Scriptrunner on enterprise level

Jamie has stated that Scriptrunner will remain free. Anyway I think that in long term this would hurt Scriptrunner as the tool and Jamie along.

So I suggest to distinguish features oriented to the enterprise - and paid. Here are my tips out of head:
- auditing of executed scripts
- controlled/versioned storage/source of scripts
- interoperability/extension points
BTW, there is already early warning for Scripted JQL Functions as a potentionally paid feature.

If accepted by enterprise customers (and the author of course) it would provide backing for free version of Scriptrunner.

So the question is - what do you think it. Would your company pay for such features? Are there other enterprise-oriented features?

2 answers

1 accepted

Hey Jozef... thanks for those suggestions for paid extras! ;-)

Just to clarify, I didn't exactly state that scriptrunner will remain free, I said that the core bits will always remain free - partly because it's not hard for someone to copy those bits or write them from scratch. And I don't think such a bifurcation would help anyone. And although I said the core parts will always remain free, I could not guarantee that if I was facing penury and had no other source of income I would not charge for it... but let's hope that never happens.

But, since having that brainwave of partial commercialisation, I haven't moved forward with that plan. I agree with Matthew's point, which is that people would expect support in the form of "write me a function that does X, Y and Z", regardless of what the support agreement said. There really is no limit to the amount of support people could request.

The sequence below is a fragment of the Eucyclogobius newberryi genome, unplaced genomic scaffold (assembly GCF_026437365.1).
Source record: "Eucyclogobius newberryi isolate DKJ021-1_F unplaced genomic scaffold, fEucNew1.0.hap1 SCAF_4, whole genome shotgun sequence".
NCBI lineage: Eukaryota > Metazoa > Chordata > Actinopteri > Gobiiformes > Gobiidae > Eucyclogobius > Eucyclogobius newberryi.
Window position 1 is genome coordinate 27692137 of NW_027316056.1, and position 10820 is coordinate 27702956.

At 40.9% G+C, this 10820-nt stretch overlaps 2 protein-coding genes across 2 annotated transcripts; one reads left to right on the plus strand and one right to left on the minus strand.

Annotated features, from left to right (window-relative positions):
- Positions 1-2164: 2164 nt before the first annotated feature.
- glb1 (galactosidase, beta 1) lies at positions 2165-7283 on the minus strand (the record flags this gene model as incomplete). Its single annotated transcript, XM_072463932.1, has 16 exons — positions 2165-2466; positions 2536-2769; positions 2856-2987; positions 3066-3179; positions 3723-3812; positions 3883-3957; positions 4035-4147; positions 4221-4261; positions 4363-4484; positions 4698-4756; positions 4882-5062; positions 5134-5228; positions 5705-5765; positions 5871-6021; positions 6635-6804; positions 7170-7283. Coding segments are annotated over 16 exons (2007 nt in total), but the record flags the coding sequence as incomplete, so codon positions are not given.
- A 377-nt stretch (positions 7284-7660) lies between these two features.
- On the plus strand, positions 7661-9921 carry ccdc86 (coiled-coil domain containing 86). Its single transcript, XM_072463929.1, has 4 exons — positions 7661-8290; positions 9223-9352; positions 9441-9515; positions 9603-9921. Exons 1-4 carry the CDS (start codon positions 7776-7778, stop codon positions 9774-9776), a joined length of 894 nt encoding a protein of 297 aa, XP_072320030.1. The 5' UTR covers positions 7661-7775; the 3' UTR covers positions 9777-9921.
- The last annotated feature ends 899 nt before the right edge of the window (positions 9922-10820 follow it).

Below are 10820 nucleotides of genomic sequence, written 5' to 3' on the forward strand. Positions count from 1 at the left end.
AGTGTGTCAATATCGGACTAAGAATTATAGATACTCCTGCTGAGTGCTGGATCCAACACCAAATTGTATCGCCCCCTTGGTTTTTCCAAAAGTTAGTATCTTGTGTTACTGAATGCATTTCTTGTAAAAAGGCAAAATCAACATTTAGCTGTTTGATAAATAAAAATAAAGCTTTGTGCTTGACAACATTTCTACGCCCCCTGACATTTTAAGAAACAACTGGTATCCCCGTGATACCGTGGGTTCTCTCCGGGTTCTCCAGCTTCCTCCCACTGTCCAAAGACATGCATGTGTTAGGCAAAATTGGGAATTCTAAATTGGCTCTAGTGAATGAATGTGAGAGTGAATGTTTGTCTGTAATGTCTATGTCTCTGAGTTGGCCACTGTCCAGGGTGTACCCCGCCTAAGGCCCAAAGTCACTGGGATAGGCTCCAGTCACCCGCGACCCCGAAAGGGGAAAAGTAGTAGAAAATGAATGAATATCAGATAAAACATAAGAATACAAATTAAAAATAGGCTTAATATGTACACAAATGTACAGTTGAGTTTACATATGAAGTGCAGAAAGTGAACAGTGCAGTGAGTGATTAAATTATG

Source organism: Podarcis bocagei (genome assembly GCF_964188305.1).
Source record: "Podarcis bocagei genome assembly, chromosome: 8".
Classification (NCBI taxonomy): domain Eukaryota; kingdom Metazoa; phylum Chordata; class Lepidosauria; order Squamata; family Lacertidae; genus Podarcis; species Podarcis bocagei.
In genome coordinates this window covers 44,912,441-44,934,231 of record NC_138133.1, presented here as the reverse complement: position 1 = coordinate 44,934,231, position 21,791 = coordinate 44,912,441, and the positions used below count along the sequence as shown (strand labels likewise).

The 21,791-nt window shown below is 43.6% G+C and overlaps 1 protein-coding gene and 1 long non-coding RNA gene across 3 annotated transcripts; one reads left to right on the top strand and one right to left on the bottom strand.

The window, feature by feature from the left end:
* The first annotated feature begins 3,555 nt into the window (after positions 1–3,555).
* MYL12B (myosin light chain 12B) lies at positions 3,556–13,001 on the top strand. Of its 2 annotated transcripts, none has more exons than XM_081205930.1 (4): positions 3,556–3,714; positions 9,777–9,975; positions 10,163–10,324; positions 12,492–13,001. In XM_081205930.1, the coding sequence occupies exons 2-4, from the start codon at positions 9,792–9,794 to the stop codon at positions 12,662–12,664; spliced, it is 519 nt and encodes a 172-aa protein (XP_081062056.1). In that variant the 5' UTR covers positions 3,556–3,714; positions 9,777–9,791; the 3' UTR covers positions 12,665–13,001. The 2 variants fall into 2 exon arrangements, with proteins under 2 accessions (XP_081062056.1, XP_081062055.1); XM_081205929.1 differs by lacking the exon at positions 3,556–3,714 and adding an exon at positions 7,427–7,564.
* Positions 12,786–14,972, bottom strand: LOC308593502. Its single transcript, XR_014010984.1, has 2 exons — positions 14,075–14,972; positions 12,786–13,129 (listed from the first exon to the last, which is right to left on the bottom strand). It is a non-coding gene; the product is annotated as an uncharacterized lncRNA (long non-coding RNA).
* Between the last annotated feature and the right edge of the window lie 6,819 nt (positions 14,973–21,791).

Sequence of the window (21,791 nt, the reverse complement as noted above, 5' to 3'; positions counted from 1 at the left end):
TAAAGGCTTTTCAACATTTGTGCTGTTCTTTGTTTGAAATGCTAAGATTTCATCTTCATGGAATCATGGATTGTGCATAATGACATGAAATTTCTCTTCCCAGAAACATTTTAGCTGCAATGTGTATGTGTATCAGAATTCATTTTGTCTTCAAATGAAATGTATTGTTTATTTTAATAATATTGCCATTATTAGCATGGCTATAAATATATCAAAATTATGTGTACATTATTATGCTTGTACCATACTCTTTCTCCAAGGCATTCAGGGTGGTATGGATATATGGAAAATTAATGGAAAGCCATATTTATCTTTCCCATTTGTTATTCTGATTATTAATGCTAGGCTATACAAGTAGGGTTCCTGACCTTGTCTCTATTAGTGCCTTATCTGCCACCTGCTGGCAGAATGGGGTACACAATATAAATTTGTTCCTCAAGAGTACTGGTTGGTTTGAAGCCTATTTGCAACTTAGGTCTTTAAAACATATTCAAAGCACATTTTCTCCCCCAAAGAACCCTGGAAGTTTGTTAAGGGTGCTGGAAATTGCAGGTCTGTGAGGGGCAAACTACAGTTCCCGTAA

Anyway, please do answer Jozef's question about enterprise features... I would love to know.

Thanks for clarification, I have missed that statement. Disclaimer: "enterprise" features - my company is far, far away from real enterprise, so take is as is.

At least it looks like now, there is no need for them in your swiss-knife tool.

It takes a lot of work to support a product commercially and it's not a decision to take lightly & I respect Jamie for taking this stance. I'd doubt you could do the support while still doing another job. Maybe scope for a commercial partnership but I don't have anything to do with it so my opinion isn't worth anything here.

The way the whole landscape is changing does raise some interesting questions. Where do free, open source products belong in the new Atlassian Connect world? Having to run your own hosting service effectively acts as a blocker to project's like Jamie's.

Opportunities lie ahead for the smart & brave!

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